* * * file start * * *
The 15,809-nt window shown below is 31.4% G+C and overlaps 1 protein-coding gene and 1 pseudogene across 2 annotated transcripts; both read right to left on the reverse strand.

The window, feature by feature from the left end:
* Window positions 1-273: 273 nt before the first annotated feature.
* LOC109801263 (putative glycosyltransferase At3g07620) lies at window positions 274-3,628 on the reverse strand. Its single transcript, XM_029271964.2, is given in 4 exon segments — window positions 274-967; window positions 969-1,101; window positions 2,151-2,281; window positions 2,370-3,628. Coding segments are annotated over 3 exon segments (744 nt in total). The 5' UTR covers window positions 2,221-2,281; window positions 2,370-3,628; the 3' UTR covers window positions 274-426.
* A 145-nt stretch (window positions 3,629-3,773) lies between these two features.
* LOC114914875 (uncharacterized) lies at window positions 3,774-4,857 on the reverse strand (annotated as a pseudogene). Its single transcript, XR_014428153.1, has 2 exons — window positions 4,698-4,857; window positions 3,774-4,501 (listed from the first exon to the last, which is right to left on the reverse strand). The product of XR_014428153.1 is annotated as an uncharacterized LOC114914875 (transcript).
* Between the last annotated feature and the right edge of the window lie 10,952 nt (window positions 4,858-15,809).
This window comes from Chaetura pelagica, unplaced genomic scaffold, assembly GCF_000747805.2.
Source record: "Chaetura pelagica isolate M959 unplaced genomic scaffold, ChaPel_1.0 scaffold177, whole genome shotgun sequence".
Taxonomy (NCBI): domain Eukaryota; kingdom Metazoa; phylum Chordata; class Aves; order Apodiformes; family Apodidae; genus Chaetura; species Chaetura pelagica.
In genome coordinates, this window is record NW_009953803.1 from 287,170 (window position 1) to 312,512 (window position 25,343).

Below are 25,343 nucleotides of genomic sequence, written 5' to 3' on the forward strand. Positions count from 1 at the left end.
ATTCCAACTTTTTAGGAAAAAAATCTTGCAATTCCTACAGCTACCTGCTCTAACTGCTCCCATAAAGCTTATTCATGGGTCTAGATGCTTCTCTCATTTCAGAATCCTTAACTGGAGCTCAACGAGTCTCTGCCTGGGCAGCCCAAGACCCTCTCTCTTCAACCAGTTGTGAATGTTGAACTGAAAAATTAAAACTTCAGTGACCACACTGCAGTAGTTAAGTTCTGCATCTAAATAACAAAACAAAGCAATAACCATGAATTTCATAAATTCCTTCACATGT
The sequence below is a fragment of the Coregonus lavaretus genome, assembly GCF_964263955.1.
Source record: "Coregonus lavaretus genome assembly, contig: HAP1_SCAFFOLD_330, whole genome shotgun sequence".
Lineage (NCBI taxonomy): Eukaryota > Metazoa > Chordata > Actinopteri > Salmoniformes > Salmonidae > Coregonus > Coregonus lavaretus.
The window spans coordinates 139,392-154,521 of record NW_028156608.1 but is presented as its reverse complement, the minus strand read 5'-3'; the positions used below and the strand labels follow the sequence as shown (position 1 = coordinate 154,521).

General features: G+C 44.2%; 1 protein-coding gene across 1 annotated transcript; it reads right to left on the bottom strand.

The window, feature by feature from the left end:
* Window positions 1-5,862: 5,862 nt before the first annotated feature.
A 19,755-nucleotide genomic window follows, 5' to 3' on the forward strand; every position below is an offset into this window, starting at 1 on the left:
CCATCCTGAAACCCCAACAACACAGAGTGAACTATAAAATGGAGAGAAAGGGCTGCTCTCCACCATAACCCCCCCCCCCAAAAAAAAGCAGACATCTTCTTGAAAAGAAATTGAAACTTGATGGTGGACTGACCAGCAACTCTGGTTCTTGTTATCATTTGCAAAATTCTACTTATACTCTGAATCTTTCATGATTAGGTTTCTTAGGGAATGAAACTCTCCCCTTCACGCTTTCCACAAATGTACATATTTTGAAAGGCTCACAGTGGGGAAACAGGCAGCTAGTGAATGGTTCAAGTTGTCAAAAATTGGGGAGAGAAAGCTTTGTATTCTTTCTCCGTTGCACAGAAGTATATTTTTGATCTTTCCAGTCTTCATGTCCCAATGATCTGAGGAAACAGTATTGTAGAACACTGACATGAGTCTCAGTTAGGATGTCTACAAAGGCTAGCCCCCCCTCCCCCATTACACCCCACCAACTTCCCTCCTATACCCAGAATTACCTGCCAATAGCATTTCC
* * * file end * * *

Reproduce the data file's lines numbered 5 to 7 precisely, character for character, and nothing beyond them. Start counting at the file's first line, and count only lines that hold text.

* A 145-nt stretch (window positions 3,629-3,773) lies between these two features.
* LOC114914875 (uncharacterized) lies at window positions 3,774-4,857 on the reverse strand (annotated as a pseudogene). Its single transcript, XR_014428153.1, has 2 exons — window positions 4,698-4,857; window positions 3,774-4,501 (listed from the first exon to the last, which is right to left on the reverse strand). The product of XR_014428153.1 is annotated as an uncharacterized LOC114914875 (transcript).
* Between the last annotated feature and the right edge of the window lie 10,952 nt (window positions 4,858-15,809).